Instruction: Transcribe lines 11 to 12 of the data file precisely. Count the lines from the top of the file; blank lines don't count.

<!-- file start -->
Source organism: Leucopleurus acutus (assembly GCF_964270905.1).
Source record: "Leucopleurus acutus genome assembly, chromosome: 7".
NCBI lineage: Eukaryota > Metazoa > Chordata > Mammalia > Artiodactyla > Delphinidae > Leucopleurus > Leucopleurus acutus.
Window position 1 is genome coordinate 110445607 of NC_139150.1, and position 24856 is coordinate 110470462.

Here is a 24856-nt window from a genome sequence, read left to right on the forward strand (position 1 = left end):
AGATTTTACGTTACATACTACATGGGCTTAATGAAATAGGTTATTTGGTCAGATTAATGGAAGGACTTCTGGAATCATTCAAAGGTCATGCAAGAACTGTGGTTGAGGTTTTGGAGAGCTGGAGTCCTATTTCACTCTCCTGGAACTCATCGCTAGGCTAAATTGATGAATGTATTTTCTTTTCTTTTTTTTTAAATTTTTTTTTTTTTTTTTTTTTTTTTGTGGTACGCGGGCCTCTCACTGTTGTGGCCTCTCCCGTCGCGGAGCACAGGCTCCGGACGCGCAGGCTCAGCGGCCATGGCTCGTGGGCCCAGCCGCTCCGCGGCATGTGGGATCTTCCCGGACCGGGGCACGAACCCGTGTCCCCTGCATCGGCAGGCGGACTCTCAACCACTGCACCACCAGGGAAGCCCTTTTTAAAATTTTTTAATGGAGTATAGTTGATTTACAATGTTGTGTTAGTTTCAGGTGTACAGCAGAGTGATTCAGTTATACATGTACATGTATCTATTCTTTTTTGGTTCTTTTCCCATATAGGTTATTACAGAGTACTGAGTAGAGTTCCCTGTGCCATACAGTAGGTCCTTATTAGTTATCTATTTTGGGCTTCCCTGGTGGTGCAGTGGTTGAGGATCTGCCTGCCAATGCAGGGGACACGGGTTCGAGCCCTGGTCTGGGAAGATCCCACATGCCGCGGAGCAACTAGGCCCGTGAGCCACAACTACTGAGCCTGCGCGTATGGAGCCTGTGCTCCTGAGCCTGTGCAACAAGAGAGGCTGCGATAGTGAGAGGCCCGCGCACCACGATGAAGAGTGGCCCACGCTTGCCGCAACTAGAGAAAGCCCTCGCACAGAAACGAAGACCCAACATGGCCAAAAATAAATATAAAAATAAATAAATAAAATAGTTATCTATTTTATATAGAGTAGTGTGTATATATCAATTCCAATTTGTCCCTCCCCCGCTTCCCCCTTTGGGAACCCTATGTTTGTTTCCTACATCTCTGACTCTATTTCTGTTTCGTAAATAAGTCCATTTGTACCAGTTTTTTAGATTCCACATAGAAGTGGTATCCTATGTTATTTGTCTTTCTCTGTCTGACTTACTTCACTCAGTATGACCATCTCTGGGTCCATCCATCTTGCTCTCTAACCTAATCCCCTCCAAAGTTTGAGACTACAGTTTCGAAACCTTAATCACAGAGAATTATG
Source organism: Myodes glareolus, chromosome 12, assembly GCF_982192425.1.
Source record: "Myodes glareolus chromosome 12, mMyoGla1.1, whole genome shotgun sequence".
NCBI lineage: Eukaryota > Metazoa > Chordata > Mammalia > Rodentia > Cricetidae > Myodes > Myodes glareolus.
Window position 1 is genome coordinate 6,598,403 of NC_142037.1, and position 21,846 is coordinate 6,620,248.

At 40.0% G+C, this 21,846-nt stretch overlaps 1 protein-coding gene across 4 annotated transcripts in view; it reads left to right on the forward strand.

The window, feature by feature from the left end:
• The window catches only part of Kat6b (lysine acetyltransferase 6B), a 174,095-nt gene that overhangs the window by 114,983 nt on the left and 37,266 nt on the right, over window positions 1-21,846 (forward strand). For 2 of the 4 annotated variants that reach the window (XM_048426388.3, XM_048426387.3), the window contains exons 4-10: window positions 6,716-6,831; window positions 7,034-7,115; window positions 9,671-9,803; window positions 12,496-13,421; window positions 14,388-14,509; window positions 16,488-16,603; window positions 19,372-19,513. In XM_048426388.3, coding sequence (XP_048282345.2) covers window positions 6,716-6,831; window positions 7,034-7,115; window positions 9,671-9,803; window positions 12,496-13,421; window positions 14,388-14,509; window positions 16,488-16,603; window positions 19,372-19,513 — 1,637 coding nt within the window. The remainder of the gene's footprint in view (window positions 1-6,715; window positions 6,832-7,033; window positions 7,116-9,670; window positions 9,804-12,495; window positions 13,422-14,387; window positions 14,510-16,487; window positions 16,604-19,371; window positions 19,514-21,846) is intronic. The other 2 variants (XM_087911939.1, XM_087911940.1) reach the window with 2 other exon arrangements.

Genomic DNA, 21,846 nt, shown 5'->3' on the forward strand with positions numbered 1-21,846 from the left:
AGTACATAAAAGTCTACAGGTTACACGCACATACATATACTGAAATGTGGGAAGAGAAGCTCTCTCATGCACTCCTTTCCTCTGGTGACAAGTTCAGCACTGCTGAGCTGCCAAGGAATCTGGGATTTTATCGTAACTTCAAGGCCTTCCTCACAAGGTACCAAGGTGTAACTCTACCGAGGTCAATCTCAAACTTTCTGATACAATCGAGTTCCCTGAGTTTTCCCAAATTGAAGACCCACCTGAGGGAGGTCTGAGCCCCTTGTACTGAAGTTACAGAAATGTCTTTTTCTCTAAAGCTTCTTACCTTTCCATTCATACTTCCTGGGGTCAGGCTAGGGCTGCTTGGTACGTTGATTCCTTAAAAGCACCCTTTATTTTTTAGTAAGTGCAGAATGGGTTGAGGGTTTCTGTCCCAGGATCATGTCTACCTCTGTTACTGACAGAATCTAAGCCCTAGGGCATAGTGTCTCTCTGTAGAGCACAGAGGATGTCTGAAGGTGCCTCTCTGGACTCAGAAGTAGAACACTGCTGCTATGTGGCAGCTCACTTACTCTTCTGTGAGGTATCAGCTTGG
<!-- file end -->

At 40.0% G+C, this 21,846-nt stretch overlaps 1 protein-coding gene across 4 annotated transcripts in view; it reads left to right on the forward strand.

The window, feature by feature from the left end: